As a member of South Africa's top touring band Kyla has developed a keen interest in the art of performance and how musicians interact with their audience through the medium of sound and music, while bridging cultural divides.
In addition to her career as a violinist, Kyla is also an emerging multi-media artist. Her current projects engage with aural and visual dimensions of contemporary society. Kyla has also curated and produced a variety of contemporary artistic pieces from South Africa and beyond. She co-produced a multi-media performance for Cape Town’s recent TEDx conference and has curated performances across a range of genres for artistic events around South Africa.
In 2014, Kyla was selected as a OneBeat Fellow to collaborate for one month with artists from around the world. OneBeat is an incubator for music-based social entrepreneurship, supported by the US State Department, where innovative musicians from around the world launch collaborative projects designed to make a positive impact on local and global communities.
Hannah Loewenthal grew up in Cape Town, South Africa and originally studied design and worked as an architectural glass artist in the UK. In 2002 whilst in London, Hannah discovered dance and on returning to Cape Town in 2004, she went on to train and work with Remix Dance Company for two years, performing as well as developing many of the schools' programmes, including design aspects of Remix performance works, contributing to the development of integrated movement work in Africa.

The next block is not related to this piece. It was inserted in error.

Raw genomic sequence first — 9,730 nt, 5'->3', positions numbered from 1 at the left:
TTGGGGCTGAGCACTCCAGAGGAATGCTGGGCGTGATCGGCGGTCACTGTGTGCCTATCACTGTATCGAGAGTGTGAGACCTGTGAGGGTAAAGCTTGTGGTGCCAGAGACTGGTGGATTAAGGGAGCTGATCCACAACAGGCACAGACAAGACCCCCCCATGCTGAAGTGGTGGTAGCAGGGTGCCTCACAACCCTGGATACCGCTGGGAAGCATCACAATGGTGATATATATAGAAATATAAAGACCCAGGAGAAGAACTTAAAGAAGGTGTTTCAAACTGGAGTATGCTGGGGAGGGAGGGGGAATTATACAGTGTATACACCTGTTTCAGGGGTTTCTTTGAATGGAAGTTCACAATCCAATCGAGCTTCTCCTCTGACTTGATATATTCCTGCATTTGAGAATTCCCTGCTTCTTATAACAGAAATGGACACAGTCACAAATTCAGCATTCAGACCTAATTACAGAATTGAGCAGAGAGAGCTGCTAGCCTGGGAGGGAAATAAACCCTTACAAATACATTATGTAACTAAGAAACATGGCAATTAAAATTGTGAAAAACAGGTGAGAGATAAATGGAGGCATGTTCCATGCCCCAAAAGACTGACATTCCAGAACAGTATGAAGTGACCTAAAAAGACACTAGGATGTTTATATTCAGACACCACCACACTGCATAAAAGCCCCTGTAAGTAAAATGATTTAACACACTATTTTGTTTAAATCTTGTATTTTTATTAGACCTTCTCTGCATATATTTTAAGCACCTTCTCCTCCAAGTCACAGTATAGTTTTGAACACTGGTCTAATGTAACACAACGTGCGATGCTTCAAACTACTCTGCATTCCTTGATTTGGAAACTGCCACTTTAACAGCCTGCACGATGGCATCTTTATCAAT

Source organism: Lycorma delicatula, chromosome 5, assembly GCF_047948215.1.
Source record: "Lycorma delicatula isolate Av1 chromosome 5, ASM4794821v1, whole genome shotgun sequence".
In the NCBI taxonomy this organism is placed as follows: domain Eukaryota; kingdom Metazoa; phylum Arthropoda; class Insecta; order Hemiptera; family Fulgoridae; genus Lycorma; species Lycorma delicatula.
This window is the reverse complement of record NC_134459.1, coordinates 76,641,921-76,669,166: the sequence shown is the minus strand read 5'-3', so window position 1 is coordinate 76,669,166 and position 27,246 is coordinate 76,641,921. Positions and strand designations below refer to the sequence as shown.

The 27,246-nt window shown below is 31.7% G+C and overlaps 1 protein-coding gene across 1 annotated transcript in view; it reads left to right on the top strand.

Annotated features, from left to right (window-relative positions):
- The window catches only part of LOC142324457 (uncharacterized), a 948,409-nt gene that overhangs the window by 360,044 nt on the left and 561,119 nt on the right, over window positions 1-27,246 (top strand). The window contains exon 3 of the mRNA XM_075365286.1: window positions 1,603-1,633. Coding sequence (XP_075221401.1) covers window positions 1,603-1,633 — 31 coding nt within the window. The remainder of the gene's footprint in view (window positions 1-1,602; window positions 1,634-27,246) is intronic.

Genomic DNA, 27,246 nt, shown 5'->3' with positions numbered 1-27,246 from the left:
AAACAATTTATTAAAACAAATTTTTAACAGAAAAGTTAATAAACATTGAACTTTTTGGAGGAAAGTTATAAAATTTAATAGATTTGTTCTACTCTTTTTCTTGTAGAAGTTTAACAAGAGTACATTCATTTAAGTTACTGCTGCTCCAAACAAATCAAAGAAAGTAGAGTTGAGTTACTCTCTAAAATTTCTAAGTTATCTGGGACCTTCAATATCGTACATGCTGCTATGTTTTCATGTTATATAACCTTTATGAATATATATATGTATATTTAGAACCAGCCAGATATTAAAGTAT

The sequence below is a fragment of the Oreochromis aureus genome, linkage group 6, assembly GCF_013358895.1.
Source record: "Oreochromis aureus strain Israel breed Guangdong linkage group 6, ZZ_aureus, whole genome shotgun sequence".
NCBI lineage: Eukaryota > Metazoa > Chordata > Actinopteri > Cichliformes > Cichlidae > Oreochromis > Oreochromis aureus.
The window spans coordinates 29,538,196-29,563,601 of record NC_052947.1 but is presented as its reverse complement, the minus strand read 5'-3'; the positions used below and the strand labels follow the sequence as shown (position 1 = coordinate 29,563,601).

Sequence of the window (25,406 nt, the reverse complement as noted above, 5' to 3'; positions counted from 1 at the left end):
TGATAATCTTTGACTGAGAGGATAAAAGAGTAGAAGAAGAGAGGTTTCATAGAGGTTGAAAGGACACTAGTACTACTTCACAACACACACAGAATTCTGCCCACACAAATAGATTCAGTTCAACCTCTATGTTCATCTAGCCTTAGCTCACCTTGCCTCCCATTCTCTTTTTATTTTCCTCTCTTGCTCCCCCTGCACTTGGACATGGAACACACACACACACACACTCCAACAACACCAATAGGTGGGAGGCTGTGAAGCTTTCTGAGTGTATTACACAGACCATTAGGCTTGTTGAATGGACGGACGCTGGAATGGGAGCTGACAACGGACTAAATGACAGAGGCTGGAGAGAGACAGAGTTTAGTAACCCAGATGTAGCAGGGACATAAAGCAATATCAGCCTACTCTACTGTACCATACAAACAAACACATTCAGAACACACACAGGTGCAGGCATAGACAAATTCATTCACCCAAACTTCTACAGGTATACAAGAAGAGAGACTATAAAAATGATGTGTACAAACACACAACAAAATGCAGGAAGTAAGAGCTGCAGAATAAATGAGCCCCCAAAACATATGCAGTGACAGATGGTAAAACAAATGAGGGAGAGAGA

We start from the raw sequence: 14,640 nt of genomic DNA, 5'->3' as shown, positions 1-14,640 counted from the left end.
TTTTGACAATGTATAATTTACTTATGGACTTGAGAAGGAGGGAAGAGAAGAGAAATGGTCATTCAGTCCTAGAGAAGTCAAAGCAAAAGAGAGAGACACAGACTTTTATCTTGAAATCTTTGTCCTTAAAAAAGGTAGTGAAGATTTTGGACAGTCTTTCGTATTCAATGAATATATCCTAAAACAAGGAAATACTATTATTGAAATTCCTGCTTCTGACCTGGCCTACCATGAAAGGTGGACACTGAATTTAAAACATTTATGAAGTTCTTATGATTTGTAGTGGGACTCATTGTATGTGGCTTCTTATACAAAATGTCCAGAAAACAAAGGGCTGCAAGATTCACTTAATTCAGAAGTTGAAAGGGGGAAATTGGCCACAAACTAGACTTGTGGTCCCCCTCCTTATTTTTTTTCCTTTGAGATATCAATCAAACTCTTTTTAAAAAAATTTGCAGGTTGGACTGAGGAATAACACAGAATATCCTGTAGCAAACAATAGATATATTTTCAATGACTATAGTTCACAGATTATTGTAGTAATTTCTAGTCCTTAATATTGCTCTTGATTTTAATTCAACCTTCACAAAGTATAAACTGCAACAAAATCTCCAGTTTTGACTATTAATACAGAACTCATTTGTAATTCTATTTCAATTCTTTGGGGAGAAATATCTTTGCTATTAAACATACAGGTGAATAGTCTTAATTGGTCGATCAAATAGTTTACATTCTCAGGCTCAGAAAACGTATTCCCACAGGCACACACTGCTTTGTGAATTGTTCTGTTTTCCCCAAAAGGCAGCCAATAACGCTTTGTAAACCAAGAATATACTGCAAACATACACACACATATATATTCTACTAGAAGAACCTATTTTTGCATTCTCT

In 2008 Hannah completed her 5Rhythms™ Teacher training with Gabrielle Roth. Hannah then went on to run the education programme at Cape Africa Platform as well as working closely with the acclaimed South African dancer and choreographer Mamela Nyanza as assistant director and design assistant, focusing on the deconstruction of female identity.
Subesquently Hannah has co-founded an ongoing collaborative exchange South Africa/Norway platform,The Body Draws Circles with Hege Gabrielsen. She continues to work on a number of projects in South Africa with women & youth, through her organisation Culture Now, including Young Womens' Group Khayelitsha with Xoli Fuyani, mentored by Melissa Michaels; Shifting the Narrative (Scalabrini Womens' Platform) with Anne- Marie Hanna and GardenProject’ with Jonathan Freemantle. Hannah considers her core interest, research and work as an investigation into bringing unlooked at and unnoticed moments of human interaction into focus, exploring meeting places between pedagogy and performance, dance, design & embodied practice as vital for social innovation.
She is based in Cape Town where she continues to teach ongoing 5Rhythms™ classes & workshops.